A key to producing superior-quality wind towers is the ability to produce dimensionally accurate parts with precise weld preparation beveling on all sides. The fabricating process at Aerisyn begins on one of two ESAB Avenger gantry cutting machines. One machine has a 32-ft. by 109-ft. cutting table with twin heads that allow Aerisyn to cut two 10-ft. by 10-ft. high-tensile-steel plates at the same time, while two more plates are loaded onto the table. This machine is equipped with oxyfuel cutting and beveling heads and is used to cut heavier 2.5-in. plate. A second machine has a 14-ft.-wide by 109-ft.-long table and is equipped with plasma cutting and beveling heads to cut plate up to 1 in. thick.
|A video monitoring system allows the operator to observe the weld from the safety of the operator station and make adjustments to the equipment as necessary. A single control manages the welding head, positioning equipment, wire feeders, and the flux recovery system.|
Both machines have programmable capabilities to cut parts and bevel edges in a seamless operation. The software simplifies setup time, and the accuracy and repeatability reduce the need for secondary cleanup operations. These machines are equipped with an optical troubleshooting system that allows an ESAB technician to "see" the machine in operation and instruct the Aerisyn operator on repairs if a problem should arise.
Having the cutting machines in-house reduces the company's lead-time by four to eight weeks, Thompson said. Most of its U.S. competitors have outsourced their cutting operations. If they discover a fault in the metal, it may take weeks to get a new piece cut. Aerisyn can cut a new part and get production back up and running in a matter of hours.
After the pieces are cut, they are run through a plate blaster to remove mill scale and primer, rolled into a can, manually tack welded, and loaded onto an automatic welding station. A column-and-boom submerged arc welding (SAW) system welds the external and internal longitudinal seams. Mounting flanges are also welded onto the can ends at this station. A fully integrated controller operates the welding head and the column and boom, the wire feeders, and the flux recovery system.
The can then moves to a head- and tailstock positioner with motorized rotation and hydraulic height adjustment. The first can is clamped into the tailstock. The next can then is clamped into the headstock in a corresponding manner, and the cans are positioned using the ESAB support roller bed and manipulators. The two cans then are tightened together and tack welded before the automatic SAW equipment welds the circumferential seams. A column-and-boom station welds the external seams while a tractor welder does the internal seams. Can by can, the section grows until it reaches its final 50- to 100-ft. length. A built-in rounding jig maintains the proper roundness. Like the longitudinal seam welding station, the circumferential seam welding station uses an integrated control. An optical monitoring system allows the operator to see the weld seam throughout the process.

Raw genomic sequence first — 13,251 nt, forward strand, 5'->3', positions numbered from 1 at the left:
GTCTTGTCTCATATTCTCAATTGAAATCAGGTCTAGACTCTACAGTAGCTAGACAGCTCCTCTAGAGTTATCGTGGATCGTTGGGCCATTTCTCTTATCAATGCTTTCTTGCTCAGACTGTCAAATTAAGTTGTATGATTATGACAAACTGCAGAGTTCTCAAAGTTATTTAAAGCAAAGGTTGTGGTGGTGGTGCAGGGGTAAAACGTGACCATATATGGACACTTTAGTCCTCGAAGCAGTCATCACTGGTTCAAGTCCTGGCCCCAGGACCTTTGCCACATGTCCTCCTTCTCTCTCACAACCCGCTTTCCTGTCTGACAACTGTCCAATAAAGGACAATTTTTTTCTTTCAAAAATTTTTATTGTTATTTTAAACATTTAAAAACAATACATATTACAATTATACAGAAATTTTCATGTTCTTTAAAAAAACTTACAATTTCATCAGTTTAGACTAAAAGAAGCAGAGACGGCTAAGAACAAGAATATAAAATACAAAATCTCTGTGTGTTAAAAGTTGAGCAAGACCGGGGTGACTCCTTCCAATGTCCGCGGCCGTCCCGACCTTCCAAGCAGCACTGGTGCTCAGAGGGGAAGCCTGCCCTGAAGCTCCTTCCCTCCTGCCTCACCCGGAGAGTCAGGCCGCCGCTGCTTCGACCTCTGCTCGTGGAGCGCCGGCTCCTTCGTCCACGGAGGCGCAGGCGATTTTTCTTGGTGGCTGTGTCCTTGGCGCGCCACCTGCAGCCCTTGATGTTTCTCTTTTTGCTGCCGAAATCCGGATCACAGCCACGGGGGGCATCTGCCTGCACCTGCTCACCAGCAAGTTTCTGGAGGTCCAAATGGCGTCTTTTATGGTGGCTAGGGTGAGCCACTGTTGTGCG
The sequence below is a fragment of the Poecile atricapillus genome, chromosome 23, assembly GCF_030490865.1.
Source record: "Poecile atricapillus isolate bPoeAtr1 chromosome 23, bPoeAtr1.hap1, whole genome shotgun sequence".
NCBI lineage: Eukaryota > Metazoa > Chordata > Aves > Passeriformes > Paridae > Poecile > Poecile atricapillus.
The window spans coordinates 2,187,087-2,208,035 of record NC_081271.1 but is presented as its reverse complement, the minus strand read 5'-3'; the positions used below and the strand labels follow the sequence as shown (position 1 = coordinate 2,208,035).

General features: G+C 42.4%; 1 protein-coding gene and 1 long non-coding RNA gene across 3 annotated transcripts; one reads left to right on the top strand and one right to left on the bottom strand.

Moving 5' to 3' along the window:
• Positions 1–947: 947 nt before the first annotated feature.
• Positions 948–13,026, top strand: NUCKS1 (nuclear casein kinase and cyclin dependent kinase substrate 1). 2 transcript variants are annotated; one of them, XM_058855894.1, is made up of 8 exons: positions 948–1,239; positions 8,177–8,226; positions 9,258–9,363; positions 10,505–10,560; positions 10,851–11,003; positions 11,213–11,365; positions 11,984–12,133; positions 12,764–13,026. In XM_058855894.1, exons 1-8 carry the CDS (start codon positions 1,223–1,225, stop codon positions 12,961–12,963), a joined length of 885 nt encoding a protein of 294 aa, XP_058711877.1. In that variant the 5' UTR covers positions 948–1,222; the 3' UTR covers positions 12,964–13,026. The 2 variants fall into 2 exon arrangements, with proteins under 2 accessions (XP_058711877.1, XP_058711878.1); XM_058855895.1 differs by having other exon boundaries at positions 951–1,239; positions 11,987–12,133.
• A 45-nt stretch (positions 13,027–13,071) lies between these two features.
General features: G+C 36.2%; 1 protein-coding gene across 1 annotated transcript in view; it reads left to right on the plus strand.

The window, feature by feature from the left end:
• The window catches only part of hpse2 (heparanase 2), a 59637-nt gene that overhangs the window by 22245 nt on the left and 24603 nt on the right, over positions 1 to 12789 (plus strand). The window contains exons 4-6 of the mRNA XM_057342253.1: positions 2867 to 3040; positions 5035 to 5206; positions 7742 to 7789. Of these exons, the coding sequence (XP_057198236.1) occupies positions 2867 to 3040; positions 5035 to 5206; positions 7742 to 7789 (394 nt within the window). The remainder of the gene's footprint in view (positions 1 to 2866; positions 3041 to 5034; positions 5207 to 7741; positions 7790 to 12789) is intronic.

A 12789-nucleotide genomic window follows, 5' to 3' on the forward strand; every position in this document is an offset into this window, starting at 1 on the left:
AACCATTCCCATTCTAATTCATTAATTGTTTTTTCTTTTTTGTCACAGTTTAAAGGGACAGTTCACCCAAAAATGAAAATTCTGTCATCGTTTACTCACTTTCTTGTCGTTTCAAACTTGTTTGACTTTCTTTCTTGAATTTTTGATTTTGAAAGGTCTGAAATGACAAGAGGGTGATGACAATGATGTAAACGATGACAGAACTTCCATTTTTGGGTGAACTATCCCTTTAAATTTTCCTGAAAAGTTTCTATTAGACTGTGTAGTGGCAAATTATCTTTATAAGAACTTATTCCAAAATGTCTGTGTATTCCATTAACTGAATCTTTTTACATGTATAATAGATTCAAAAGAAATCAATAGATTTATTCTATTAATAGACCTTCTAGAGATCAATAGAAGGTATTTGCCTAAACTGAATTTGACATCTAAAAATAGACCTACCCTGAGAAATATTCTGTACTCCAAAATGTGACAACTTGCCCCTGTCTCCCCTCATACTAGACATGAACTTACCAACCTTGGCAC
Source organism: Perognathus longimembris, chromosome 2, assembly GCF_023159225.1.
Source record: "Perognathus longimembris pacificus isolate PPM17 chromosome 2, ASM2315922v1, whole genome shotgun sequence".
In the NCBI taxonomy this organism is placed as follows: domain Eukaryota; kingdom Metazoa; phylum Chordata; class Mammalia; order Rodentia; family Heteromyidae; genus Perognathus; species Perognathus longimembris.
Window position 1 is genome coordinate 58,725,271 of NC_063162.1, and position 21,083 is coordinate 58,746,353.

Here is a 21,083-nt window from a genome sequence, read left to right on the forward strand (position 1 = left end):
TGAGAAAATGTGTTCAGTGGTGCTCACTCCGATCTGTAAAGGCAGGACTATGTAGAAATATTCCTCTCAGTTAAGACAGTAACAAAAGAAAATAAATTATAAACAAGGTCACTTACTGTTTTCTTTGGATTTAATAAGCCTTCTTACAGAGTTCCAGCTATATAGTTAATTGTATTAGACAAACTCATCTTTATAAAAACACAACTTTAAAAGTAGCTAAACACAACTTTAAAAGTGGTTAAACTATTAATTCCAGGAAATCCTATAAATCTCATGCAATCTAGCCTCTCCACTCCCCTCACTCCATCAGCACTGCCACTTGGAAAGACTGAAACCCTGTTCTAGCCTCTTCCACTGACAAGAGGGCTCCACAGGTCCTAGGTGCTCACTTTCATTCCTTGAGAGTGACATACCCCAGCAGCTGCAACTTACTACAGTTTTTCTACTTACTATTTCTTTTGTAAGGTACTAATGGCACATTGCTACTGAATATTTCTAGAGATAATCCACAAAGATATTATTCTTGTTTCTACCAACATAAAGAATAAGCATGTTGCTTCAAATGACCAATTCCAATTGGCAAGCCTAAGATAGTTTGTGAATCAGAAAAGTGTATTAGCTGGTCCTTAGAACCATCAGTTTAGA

After fabrication, all electrical equipment, ladders, lighting, controls, and platforms are added to the tower sections so they are ready to be installed in the field.
A key focus of the wind energy business, according to Thompson, has been to make towers taller but not heavier. For that to happen, the welded joints must be as strong as the parent metal. The weld must become part of the structure.
"The automated equipment doesn't make better welds," Thompson said, "but it allows us to make good welds much more consistently." According to the company, the level of confidence Aerisyn's customers now have in the welds has allowed Aerisyn to reduce its testing from ultrasonic testing of 100 percent of the welds to 20 percent. This is an enormous time-saver for the company. "Our customers who see our welds are saying these are consistently the best welds they've seen from any of their suppliers around the world," Thompson said.
"Fatigue in the metal is 10 times higher on wind towers than on almost any other machine," Thompson explained. To make the weld part of the structure, precise welding techniques are required, such as those used in the aerospace and nuclear fields. "They [ESAB] know how to provide the right procedures and equipment to get certified at these levels," Thompson said.
Aerisyn is currently working on improvements in the welds. The company's goal is to reduce the cost of a wind turbine by 2 percent. This may not seem like much, but this savings will be enough to make wind energy more economical than oil, natural gas, or nuclear.
Aerisyn LLC, 1025 W. 19th St., Chattanooga, TN 37408, 423-648-3884